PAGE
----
On computer simulations in materials science

The conventional analytical treatment of actual systems can in fact only be successfully performed in the simplest cases. It fails when a more or less realistic model of multiphase alloys in considered. As a matter of fact, computer simulation is a new approach to the probelm and is applicable to real alloys. The computer makes it possible to solve problems that have been considered unsolvable. The use of high-speed computers for modeling the processes occurring in alloys cannot be obviated, and I believe that computer-simulated research will form a new field in the material sciences.

Even the first attempts to simulate, with the help of computers, the martensitic transformation and the strain-induced coarsening in decomposed alloys using but idealized crude models gave an encouragingly good description of those processes, and the results obtained are sometimes in excellent agreement with electron microscopic observations. We may hope that the use of more realistic (and therefore more elaborate) models will make it possible to come close to theoretically predicting the structures of two-phasealloys applied in industry.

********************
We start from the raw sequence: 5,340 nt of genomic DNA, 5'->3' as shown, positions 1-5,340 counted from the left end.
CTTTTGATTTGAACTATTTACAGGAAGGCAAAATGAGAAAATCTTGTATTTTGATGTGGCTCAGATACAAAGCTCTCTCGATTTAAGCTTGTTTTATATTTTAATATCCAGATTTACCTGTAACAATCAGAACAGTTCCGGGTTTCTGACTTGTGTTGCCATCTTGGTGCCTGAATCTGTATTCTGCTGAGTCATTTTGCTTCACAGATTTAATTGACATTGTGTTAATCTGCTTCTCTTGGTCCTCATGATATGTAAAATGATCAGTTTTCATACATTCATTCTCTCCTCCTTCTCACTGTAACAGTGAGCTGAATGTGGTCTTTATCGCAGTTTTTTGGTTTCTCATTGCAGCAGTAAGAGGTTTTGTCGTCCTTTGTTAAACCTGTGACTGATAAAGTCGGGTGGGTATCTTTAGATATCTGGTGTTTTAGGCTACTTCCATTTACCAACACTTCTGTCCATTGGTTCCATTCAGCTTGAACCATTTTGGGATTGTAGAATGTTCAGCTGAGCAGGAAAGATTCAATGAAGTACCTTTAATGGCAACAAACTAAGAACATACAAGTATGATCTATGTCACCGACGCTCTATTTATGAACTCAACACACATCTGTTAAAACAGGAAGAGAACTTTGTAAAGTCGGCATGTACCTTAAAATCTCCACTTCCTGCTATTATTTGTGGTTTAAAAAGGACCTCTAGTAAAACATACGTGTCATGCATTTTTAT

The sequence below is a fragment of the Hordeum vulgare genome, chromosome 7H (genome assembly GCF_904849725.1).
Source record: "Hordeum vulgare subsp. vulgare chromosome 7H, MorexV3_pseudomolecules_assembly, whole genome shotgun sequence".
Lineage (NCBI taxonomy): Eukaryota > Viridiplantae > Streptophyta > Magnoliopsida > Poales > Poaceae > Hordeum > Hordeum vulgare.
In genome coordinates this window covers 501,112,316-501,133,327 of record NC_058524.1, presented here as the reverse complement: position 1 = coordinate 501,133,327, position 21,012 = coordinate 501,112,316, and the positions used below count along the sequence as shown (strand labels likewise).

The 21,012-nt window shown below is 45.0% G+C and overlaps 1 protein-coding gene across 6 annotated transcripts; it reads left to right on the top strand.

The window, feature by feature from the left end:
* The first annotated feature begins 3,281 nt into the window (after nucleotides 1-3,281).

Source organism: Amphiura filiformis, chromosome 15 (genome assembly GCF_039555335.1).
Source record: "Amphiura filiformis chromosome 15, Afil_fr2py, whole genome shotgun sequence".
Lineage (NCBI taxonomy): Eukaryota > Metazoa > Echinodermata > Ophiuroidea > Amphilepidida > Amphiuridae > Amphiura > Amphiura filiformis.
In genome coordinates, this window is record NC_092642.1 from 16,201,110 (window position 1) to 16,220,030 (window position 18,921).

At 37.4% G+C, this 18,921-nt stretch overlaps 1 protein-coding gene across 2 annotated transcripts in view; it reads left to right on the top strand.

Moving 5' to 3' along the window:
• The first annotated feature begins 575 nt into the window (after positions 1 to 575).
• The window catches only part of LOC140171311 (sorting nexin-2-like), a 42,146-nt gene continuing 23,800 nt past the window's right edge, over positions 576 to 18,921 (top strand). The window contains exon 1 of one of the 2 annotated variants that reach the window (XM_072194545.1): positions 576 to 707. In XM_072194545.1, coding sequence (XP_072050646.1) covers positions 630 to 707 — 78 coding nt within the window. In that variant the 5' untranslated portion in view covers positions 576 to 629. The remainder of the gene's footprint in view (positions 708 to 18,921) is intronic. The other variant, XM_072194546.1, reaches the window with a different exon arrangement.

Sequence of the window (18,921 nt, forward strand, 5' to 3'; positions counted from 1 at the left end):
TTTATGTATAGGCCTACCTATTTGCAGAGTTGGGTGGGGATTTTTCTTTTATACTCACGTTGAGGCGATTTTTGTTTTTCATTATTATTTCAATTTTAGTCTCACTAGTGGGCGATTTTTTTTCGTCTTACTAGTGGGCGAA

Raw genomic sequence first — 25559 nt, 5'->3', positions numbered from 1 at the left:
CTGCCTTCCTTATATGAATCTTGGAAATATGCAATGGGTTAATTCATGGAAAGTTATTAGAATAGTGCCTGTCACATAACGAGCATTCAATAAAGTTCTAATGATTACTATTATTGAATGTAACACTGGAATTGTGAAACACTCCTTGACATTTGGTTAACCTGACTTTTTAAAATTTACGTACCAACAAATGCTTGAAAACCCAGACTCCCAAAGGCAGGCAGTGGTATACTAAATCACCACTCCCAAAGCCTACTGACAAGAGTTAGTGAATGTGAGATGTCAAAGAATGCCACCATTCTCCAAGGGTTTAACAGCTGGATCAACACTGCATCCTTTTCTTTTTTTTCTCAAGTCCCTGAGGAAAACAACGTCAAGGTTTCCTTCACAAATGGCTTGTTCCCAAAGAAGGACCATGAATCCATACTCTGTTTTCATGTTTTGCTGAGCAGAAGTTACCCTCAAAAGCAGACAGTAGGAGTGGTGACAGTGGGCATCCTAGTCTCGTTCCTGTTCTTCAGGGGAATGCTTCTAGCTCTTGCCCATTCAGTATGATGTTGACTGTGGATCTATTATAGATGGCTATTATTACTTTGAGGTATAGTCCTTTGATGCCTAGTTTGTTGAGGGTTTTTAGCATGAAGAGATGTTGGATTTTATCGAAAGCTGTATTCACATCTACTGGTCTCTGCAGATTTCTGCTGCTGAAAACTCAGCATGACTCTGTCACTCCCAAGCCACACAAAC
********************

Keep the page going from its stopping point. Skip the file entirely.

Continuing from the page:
There is another problem that should be mentioned. The physical processes occurring in alloys are affected by varied factors that sometimes conceal the important characteristics of the phenomenon. Eliminating them may be a difficult problem which can hardly be solved in all cases. From this standpoint computer simulation serves as an “experiment” carried out under ideal conditions in the absence of any interfering factors.

— A G Khachaturyan, Theory of structural transformations in solids, 1983.


About Guru

I am an Assistant Professor in a Metallurgical Engineering and Materials Science Department; I also pursue research in the broad area of computational materials science.
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